As an early learning advocate, it is my hope, my calling, to create the conditions that promote early learning math experiences via play. Let’s consider how rich play experiences allow children to be risk-takers, and how we, the adults, can offer encouragement, pose open-ended questions, and open a world full of possibilities for children to explore. “Play is serious work!”



I would venture to say this is a quote many are familiar with. So, as you think of your upcoming math lessons, what might you do to create conditions that promote active learning, those in which students are physically, mentally, and emotional engaged in to change the narrative, shaping the brains of our future mathematicians?



As you may have read in my previous blogs, I like using quotes to begin conversations. If any of these five resonated with you I invite you to start a conversation with me and other readers by leaving a comment or posing a question.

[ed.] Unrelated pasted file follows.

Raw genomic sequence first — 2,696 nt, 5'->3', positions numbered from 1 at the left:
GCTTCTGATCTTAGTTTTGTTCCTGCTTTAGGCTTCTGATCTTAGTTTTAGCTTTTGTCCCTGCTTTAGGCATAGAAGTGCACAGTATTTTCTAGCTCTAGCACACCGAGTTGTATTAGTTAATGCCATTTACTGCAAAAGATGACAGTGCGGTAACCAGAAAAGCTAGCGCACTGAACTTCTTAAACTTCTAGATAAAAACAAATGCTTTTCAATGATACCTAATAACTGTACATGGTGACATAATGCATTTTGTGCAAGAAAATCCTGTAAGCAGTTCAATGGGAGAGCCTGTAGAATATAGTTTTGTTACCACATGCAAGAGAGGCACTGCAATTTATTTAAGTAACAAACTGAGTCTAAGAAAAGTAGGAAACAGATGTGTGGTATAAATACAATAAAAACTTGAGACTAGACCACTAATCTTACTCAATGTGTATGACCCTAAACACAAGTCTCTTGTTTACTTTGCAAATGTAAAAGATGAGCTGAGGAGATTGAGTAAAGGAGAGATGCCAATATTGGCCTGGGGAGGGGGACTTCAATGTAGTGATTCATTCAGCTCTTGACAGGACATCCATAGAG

Together we can change our math stories and the math stories of children with whom we work.

Let’s change the narrative together.


The Gift of Play

“When you ask me what I did in school today and I say, ‘I just played,’ please don’t misunderstand me. For you see, I am learning as I play. I am learning to enjoy and be successful in my work. Today I am a child and my work is play.” – Anita Wadley, 1974. The… Continue Reading

Quotes to Spark Conversations

In early September AIMS had the honor of hosting a breakfast for the teachers we are working with this year. It was a time to come together, form friendships, share our goals for the year, and, of course, engage in some mathematics. As an ice-breaker we had the teachers engage in an activity called “Chalk… Continue Reading

Thinking About Children’s Thinking

Over the last month, for the start of the school year, my AIMS Center colleagues and I have had the privilege of working with teachers and observing the interactions of 3- and 4-year-old children, something our team has done for the last two years. As we observe these little ones, we have learned how to… Continue Reading